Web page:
Hereditary spastic paraplegias (HSP) are a group of hereditary diseases that result in progressive loss of motor function in the lower limbs, and mutations in many different genes have been implicated in disease progression. One common feature of HSP is the progressive degradation of the axons of cortical motor neurons; however, it is not fully understood how mutations in is so many different genes result in axonal degradation.
In this issue of the Journal of Clinical Investigation, Christian Hübner and colleagues at Jena University develop a mouse model of HSP by introducing a human-associated mutation into the gene encoding receptor accessory protein 1 (REEP1). Mice with this Reep1 mutation exhibited age-dependent loss of motor function and axonal degradation in the spinal cord. The authors revealed a role for REEP1 in maintaining the shape of the endoplasmic reticulum (ER) and changes in ER structure associated with Reep1 mutations might impair ER function.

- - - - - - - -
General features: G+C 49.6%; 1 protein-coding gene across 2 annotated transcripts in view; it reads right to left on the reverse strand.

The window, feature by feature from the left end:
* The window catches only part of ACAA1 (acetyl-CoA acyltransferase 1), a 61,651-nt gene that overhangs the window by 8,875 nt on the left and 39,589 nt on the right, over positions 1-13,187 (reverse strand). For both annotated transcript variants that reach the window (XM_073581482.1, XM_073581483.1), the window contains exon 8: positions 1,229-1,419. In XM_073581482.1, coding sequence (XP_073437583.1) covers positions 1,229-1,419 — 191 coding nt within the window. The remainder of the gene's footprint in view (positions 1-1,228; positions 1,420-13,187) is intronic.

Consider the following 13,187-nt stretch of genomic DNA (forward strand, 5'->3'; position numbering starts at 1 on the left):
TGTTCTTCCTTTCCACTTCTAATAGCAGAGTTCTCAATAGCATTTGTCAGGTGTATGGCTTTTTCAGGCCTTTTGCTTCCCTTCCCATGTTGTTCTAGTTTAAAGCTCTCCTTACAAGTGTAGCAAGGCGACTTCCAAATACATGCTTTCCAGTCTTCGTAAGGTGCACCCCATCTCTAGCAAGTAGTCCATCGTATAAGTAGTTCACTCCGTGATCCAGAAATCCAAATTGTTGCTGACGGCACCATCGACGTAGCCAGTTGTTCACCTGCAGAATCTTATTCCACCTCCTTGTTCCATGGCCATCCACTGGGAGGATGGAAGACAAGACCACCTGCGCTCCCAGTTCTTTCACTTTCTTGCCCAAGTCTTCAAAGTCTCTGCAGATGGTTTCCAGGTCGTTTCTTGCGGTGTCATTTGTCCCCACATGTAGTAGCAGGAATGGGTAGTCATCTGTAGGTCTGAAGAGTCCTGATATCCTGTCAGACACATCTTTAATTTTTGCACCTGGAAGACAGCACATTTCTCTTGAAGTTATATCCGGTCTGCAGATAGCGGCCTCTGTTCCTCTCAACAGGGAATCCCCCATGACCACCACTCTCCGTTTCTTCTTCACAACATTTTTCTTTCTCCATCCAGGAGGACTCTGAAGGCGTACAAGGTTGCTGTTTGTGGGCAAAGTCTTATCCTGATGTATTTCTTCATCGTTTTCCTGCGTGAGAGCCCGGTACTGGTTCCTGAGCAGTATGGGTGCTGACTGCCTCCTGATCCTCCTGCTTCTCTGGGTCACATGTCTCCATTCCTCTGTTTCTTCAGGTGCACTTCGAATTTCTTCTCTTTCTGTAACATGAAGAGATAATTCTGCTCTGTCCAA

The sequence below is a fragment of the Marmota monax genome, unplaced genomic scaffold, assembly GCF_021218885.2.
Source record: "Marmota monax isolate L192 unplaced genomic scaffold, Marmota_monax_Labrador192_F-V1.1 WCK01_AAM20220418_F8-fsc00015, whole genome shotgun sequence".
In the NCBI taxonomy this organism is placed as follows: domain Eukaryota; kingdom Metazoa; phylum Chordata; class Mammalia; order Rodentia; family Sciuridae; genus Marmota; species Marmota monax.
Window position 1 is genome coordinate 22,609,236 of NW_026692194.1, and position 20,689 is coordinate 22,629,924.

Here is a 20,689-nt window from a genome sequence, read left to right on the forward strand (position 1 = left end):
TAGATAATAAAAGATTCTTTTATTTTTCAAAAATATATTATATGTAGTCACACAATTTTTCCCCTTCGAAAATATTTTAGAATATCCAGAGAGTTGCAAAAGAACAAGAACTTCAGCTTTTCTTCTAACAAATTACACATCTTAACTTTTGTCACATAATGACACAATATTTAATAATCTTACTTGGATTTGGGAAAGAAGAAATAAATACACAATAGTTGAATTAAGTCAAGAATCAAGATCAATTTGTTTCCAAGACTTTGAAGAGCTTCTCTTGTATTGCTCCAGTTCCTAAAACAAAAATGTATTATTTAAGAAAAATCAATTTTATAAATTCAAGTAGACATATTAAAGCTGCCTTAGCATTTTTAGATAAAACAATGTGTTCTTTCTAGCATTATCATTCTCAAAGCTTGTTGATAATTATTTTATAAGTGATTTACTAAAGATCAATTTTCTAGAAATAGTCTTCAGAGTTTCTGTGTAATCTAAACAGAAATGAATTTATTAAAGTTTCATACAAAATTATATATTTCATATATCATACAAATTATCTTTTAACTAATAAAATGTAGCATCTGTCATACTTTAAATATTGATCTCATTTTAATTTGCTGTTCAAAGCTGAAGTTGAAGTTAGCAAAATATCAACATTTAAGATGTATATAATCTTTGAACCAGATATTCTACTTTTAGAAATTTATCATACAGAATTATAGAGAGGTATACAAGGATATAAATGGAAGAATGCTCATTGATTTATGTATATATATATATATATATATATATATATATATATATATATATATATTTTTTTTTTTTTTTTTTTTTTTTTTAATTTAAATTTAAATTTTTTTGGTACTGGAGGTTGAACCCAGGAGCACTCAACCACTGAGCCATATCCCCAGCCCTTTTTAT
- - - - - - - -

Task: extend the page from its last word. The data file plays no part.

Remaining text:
In the companion commentary, Ariel Deutch and colleagues at Vanderbilt University discuss how this new mouse model will be useful for understanding the how changes in ER morphology result in HSP-associated axon loss.
ACCOMPANYING COMMENTARY TITLE: REEPing the benefits of an animal model of hereditary spastic paraplegia